Flood waters move fast. Flood season is a hazardous time of year if you drive on resource roads to get to work. It’s important to make sure you’re prepared.
It’s flood season in B.C. As I write this post, the waters are rising in many places throughout our province. Almost 3,000 residents remain out of their homes, including those who live on about 400 properties in Grand Forks, according to this story from Global News, B.C. flooding map 2018: A look at the flooding areas around the province. If you recall, last year’s flood season was especially tragic: a fire chief drowned when he was swept away by high water while monitoring water levels during flood season.
You may already have a household plan for flooding, but are you prepared for working in or near a flood zone?
Even a foot of water can be dangerous
Even if your worksite is not directly in a flood watch or warning zone, workers and employers need to consider many factors when working outside of urban environments during times of seasonal flooding. This is especially true if you travel through the backwoods or rely on resource roads to access the worksite.
“If you depend on using resource roads to get to work, it’s a very hazardous time of year,” says Lisa Houle, an industry and labour services manager at WorkSafeBC. “People might travel to work in the morning without a problem but conditions change during the day, such as rain or rising water levels, and they find their access home is cut off.”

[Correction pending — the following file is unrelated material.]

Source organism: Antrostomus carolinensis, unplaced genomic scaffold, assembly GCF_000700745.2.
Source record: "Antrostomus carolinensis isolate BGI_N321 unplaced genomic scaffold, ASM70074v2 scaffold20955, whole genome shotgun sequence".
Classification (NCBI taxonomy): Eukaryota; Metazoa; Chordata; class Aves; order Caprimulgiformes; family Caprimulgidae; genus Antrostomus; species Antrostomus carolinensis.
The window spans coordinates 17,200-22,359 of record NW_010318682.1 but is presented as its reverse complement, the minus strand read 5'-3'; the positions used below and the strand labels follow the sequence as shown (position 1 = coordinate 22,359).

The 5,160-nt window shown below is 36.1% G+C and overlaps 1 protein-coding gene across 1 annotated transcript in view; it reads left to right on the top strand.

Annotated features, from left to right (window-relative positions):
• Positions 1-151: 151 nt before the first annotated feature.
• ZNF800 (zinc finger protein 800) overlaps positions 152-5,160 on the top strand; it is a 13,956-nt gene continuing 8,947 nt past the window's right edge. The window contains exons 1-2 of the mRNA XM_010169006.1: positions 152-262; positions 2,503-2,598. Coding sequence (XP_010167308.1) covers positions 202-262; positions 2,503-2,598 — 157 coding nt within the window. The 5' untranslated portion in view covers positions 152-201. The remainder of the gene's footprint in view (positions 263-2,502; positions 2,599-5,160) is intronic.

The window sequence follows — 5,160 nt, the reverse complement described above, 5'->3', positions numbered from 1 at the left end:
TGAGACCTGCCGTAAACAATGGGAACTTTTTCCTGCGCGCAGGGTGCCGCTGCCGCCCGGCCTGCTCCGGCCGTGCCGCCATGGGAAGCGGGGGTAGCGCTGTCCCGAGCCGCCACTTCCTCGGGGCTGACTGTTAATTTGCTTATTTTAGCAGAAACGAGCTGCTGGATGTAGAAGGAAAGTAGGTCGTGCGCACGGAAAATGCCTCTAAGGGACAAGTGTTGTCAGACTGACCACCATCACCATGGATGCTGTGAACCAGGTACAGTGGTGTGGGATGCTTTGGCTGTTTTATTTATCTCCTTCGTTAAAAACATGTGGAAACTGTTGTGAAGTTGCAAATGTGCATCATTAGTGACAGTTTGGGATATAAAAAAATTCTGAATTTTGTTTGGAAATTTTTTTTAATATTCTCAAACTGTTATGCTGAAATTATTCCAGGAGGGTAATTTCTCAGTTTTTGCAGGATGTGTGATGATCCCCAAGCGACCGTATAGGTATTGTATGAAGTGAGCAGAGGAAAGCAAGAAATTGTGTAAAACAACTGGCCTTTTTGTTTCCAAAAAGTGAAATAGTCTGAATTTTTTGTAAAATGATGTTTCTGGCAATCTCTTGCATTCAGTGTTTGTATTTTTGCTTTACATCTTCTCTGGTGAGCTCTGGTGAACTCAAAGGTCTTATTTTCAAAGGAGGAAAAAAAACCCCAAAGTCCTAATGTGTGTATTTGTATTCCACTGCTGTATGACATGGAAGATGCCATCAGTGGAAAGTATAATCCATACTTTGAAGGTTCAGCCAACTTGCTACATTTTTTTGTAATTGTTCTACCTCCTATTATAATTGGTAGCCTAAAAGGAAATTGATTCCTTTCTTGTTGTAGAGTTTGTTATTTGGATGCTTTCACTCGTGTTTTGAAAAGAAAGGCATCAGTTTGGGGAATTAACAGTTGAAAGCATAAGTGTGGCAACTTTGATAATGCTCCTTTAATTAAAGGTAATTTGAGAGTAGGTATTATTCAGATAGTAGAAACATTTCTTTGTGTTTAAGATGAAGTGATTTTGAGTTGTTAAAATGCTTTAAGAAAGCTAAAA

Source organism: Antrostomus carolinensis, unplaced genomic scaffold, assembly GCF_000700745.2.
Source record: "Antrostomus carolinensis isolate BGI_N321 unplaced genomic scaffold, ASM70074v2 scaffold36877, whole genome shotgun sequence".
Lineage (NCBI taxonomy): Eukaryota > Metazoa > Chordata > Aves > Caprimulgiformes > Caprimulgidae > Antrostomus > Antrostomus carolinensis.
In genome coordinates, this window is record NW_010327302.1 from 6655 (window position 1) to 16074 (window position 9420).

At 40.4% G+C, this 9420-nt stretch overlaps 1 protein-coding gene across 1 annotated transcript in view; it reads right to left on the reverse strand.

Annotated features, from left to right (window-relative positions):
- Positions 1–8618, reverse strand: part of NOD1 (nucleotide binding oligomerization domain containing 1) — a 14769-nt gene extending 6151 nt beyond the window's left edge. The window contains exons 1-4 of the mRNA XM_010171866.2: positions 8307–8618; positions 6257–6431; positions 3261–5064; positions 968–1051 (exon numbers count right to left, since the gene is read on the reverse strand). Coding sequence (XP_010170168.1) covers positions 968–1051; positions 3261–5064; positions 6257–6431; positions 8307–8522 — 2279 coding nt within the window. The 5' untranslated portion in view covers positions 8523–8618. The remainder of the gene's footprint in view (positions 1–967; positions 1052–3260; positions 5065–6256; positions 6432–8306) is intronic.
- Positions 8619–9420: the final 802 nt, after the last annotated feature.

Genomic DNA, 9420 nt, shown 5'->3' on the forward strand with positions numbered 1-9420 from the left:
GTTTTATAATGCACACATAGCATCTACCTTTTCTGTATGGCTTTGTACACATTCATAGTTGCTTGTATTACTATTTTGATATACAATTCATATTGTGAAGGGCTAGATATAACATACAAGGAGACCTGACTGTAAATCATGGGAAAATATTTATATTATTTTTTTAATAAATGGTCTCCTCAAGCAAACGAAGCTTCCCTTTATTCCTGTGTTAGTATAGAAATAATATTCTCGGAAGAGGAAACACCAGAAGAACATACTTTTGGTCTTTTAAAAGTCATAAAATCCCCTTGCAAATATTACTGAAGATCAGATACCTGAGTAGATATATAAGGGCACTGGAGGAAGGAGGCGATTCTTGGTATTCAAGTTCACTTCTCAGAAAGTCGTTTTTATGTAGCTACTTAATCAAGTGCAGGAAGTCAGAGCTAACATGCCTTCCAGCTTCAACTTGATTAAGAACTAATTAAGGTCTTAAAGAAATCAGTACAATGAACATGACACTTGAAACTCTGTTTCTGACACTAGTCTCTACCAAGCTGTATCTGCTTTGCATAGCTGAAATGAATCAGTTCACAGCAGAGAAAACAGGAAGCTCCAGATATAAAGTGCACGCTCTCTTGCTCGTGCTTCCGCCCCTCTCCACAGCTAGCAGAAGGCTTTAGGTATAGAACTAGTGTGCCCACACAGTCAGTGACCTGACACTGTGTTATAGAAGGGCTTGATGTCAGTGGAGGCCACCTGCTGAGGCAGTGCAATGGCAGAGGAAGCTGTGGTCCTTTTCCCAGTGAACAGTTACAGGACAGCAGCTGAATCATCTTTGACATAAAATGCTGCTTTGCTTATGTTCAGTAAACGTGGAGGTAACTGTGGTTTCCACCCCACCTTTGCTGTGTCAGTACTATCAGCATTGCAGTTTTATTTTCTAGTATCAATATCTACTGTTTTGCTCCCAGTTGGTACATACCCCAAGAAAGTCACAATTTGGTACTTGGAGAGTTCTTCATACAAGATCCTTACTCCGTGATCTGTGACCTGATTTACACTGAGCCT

Lisa encourages employers to review travel routes and think of alternatives. If the risk is high, even consider changing work locations or modes of transport. Be prepared with emergency supplies and provisions in case you’re stuck behind a flood or road washout. Driving through water is dangerous – vehicles can be washed away in as little as a foot of water, and that should be avoided.
For more information, see this announcement from WorkSafeBC, Working during flood season, along with:
- Preparing your business for a flood
- Province of B.C. page on flood preparedness
- Public weather alerts for Canada
Do you have any experiences driving or working in flood or washout zones?